Tuesday, 10 July 2018

Many cheers for a school literature festival, librarians, libraries and English teachers!

Last week I enjoyed two special events. The first (arranged through Authors Aloud UK) was Lytchett Minster School's Literature Festival.  My day began in the theatre, buzzing with excited primary age children from surrounding feeder schools. Many of them had been reading Journey to Jo'burg which added depth to their questions as well as lots of children lining up afterwards for me to sign other books. (Thank you Gullivers Bookshop!)

My second session was with Year 8s who are currently reading The Other Side of Truth . It's a special pleasure when young people begin to emerge from the group with individual distinctive voices - and the design of the day facilitated this. I met some of the same students later as a class group and, over lunch, a few keen readers accompanied me and the school's librarian Clair Bossons to the 'Secret Garden'. Hidden behind high redbrick walls, the garden has existed from the days of the original manor house.  Eating our sandwiches in the shade of an alcove, we chatted about favourite books, writing diaries, and this and that. Such a lovely interlude!

My final session included a rare treat. How often is it that an author gets to hear someone else reading their work aloud, keeping their audience gripped? Arriving in the library to be interviewed by one of the Year 8 classes, I found their English teacher Lesley Johnson deep into the chapter where my characters Sade and Femi are homeless and lost on the streets of south London. I loved her reading, especially the rendering of Video Man who hands the children over to the police.

Many years ago, as a newly-qualified teacher in London, I kept the last half-hour of each day as sacrosanct time for reading to my young teenage students. They lived challenging lives and often brought challenges into the classroom. But whatever we had faced earlier in the day, for this last half-hour, we put everything aside except the story.  I chose books that would grip them and that gripped me too. (The Silver Sword by Ian Serailler was one.) It was a genuinely shared experience that I believe saved me as a teacher.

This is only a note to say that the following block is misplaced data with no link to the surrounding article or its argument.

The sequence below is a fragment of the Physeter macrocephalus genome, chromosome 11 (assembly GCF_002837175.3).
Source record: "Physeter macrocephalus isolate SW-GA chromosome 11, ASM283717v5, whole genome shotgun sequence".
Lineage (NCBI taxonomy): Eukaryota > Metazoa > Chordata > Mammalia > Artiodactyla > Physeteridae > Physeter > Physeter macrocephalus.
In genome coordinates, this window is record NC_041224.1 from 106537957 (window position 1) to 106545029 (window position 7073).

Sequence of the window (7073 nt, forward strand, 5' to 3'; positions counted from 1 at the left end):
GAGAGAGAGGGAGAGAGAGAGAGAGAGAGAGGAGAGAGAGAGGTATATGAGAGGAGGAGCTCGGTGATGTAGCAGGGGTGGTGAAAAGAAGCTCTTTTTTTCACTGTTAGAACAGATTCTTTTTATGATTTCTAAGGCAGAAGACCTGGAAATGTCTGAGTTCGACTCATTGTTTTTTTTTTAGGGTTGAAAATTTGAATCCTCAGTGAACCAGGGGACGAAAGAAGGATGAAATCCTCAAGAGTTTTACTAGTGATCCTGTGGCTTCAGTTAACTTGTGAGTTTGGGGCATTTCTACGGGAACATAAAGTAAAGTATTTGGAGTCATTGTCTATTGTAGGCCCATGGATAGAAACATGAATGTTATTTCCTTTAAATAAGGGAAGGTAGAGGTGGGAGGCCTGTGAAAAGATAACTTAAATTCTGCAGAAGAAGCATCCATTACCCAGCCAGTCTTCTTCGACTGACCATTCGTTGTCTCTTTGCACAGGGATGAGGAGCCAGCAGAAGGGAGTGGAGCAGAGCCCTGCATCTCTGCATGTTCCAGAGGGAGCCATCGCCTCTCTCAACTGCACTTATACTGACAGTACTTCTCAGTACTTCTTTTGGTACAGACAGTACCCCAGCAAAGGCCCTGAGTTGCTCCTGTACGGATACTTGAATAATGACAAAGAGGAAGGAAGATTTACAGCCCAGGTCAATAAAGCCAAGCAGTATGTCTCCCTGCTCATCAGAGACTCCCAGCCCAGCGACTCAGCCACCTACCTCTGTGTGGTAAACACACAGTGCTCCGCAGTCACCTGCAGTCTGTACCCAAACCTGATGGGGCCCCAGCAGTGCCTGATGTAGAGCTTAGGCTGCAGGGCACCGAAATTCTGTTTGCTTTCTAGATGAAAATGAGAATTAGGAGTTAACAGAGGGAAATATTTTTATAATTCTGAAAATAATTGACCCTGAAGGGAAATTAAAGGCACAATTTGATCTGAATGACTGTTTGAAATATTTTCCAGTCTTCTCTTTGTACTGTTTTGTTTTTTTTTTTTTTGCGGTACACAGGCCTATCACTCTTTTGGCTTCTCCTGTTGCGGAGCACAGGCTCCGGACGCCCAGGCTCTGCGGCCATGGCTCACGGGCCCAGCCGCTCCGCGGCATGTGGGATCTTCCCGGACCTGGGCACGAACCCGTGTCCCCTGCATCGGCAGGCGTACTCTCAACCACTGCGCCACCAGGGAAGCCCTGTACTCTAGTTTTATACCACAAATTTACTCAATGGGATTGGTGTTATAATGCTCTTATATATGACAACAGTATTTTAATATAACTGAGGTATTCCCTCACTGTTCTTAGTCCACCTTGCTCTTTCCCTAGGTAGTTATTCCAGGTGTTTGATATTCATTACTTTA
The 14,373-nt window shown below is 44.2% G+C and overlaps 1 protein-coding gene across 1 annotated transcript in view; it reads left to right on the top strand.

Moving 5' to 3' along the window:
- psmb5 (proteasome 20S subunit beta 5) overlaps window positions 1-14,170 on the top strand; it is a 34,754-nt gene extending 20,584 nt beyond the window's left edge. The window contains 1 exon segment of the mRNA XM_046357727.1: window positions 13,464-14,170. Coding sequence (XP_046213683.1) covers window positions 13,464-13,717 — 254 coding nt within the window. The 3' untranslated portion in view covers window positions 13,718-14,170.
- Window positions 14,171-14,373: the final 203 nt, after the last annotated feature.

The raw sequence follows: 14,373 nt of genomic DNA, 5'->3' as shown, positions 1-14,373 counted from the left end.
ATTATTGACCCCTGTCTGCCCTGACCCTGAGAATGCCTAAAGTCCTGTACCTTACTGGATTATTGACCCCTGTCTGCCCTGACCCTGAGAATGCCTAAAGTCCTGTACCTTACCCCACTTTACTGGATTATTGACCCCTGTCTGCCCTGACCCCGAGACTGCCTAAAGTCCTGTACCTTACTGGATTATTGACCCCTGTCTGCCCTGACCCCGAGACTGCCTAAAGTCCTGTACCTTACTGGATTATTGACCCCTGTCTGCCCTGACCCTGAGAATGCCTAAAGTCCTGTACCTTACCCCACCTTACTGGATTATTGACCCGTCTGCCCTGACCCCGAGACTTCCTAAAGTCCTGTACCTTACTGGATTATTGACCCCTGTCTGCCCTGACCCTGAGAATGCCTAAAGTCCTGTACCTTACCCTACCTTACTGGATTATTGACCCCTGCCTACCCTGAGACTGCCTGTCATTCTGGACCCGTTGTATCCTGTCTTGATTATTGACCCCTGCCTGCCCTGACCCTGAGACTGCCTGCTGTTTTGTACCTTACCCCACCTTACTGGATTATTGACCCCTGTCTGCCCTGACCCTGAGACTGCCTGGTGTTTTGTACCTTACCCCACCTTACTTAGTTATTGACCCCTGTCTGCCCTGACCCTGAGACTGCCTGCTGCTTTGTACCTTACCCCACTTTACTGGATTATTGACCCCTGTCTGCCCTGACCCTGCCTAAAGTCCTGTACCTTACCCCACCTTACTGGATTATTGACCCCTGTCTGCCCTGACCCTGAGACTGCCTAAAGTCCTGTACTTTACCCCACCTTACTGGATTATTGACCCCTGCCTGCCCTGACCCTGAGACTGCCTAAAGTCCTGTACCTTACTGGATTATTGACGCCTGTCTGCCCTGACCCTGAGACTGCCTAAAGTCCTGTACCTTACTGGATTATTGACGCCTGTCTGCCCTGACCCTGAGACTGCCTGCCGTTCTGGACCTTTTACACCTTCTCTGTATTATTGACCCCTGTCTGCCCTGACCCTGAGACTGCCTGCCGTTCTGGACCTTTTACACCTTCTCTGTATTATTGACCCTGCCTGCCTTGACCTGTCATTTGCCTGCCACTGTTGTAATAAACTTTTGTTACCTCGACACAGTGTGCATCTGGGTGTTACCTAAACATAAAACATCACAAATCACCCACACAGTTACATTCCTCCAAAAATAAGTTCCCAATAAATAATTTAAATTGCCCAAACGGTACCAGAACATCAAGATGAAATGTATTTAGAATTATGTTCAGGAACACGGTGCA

There's so much curriculum pressure these days that these kind of experiences get squeezed out. Yet these are experiences that enable us to grow; that help us see books as offering life-long learning and pleasure; that turn us into readers and writers. The Literature Festival also brought Marcus Alexander, Joffre White, Chris Priestley, Bali Rai and Steve Skidmore to Lytchett Minster to meet its young people. We all know how much planning and work goes into a week like this, with much praise due to the librarian and staff involved, as well as to the PTA who raised the funds to make it possible. 

Finally, my second special event last week took place on Saturday morning at Southbourne Library where I shared with a wonderfully cross-age audience my new Cinderella of the Nile, splendidly illustrated by Marjan Vafaeian and published by Tiny Owl. I dedicated my storytelling in memory of the late Connie Rothman, much-loved as a librarian in Southbourne, and also as a tribute to all our current librarians. I admire how valiantly they work to keep our libraries alive as welcoming places despite huge odds and the appalling cutbacks to our national treasure.

 I shall meet Marjan for the first time in person next month at the Edinburgh International Book Festival where, with a Farsi-speaking translator, we shall present a couple of events, one for schools and one for the public. Another of Tiny Owl's fabulous illustrators, Ehsan Abdollahi, who will also travel from Iran, has been appointed the Edinburgh International Book Festival's illustrator-in-residence. How exciting is that?